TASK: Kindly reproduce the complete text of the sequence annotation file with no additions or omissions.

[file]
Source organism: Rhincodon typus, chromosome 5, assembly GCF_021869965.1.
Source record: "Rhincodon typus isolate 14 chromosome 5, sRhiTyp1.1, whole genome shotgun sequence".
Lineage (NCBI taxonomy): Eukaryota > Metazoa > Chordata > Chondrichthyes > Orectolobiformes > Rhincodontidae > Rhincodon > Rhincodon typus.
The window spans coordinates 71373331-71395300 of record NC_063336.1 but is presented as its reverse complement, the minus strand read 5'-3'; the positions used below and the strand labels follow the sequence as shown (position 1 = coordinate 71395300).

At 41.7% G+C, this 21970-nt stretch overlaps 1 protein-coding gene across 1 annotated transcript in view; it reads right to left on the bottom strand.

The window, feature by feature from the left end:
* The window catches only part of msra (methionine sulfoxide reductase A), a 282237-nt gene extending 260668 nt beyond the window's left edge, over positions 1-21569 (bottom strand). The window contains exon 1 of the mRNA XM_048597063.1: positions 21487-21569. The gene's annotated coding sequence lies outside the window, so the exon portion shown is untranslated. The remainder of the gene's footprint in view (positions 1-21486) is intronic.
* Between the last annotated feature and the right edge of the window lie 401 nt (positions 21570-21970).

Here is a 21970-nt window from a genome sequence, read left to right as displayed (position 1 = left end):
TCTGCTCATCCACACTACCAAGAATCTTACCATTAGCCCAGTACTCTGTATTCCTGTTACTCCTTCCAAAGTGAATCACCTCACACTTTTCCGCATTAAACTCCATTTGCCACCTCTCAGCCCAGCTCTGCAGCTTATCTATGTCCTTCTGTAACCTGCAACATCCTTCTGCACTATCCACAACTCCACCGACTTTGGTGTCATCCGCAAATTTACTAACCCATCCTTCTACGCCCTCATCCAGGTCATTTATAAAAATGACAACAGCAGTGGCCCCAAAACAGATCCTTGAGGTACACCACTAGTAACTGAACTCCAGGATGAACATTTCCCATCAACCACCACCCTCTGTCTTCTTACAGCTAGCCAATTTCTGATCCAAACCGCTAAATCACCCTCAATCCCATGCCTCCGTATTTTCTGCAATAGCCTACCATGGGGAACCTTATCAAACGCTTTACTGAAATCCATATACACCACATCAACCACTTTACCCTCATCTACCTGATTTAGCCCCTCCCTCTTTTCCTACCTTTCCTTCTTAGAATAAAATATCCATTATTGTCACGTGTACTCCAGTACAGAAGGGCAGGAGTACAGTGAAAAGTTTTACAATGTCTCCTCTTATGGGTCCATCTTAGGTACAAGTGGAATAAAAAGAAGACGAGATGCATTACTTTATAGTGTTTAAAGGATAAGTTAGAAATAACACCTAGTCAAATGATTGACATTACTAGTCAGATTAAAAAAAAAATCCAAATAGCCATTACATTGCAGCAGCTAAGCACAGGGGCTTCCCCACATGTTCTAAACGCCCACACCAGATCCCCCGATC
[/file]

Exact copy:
Source organism: Rhincodon typus, chromosome 5, assembly GCF_021869965.1.
Source record: "Rhincodon typus isolate 14 chromosome 5, sRhiTyp1.1, whole genome shotgun sequence".
Lineage (NCBI taxonomy): Eukaryota > Metazoa > Chordata > Chondrichthyes > Orectolobiformes > Rhincodontidae > Rhincodon > Rhincodon typus.
The window spans coordinates 71373331-71395300 of record NC_063336.1 but is presented as its reverse complement, the minus strand read 5'-3'; the positions used below and the strand labels follow the sequence as shown (position 1 = coordinate 71395300).

At 41.7% G+C, this 21970-nt stretch overlaps 1 protein-coding gene across 1 annotated transcript in view; it reads right to left on the bottom strand.

The window, feature by feature from the left end:
* The window catches only part of msra (methionine sulfoxide reductase A), a 282237-nt gene extending 260668 nt beyond the window's left edge, over positions 1-21569 (bottom strand). The window contains exon 1 of the mRNA XM_048597063.1: positions 21487-21569. The gene's annotated coding sequence lies outside the window, so the exon portion shown is untranslated. The remainder of the gene's footprint in view (positions 1-21486) is intronic.
* Between the last annotated feature and the right edge of the window lie 401 nt (positions 21570-21970).

Here is a 21970-nt window from a genome sequence, read left to right as displayed (position 1 = left end):
TCTGCTCATCCACACTACCAAGAATCTTACCATTAGCCCAGTACTCTGTATTCCTGTTACTCCTTCCAAAGTGAATCACCTCACACTTTTCCGCATTAAACTCCATTTGCCACCTCTCAGCCCAGCTCTGCAGCTTATCTATGTCCTTCTGTAACCTGCAACATCCTTCTGCACTATCCACAACTCCACCGACTTTGGTGTCATCCGCAAATTTACTAACCCATCCTTCTACGCCCTCATCCAGGTCATTTATAAAAATGACAACAGCAGTGGCCCCAAAACAGATCCTTGAGGTACACCACTAGTAACTGAACTCCAGGATGAACATTTCCCATCAACCACCACCCTCTGTCTTCTTACAGCTAGCCAATTTCTGATCCAAACCGCTAAATCACCCTCAATCCCATGCCTCCGTATTTTCTGCAATAGCCTACCATGGGGAACCTTATCAAACGCTTTACTGAAATCCATATACACCACATCAACCACTTTACCCTCATCTACCTGATTTAGCCCCTCCCTCTTTTCCTACCTTTCCTTCTTAGAATAAAATATCCATTATTGTCACGTGTACTCCAGTACAGAAGGGCAGGAGTACAGTGAAAAGTTTTACAATGTCTCCTCTTATGGGTCCATCTTAGGTACAAGTGGAATAAAAAGAAGACGAGATGCATTACTTTATAGTGTTTAAAGGATAAGTTAGAAATAACACCTAGTCAAATGATTGACATTACTAGTCAGATTAAAAAAAAAATCCAAATAGCCATTACATTGCAGCAGCTAAGCACAGGGGCTTCCCCACATGTTCTAAACGCCCACACCAGATCCCCCGATC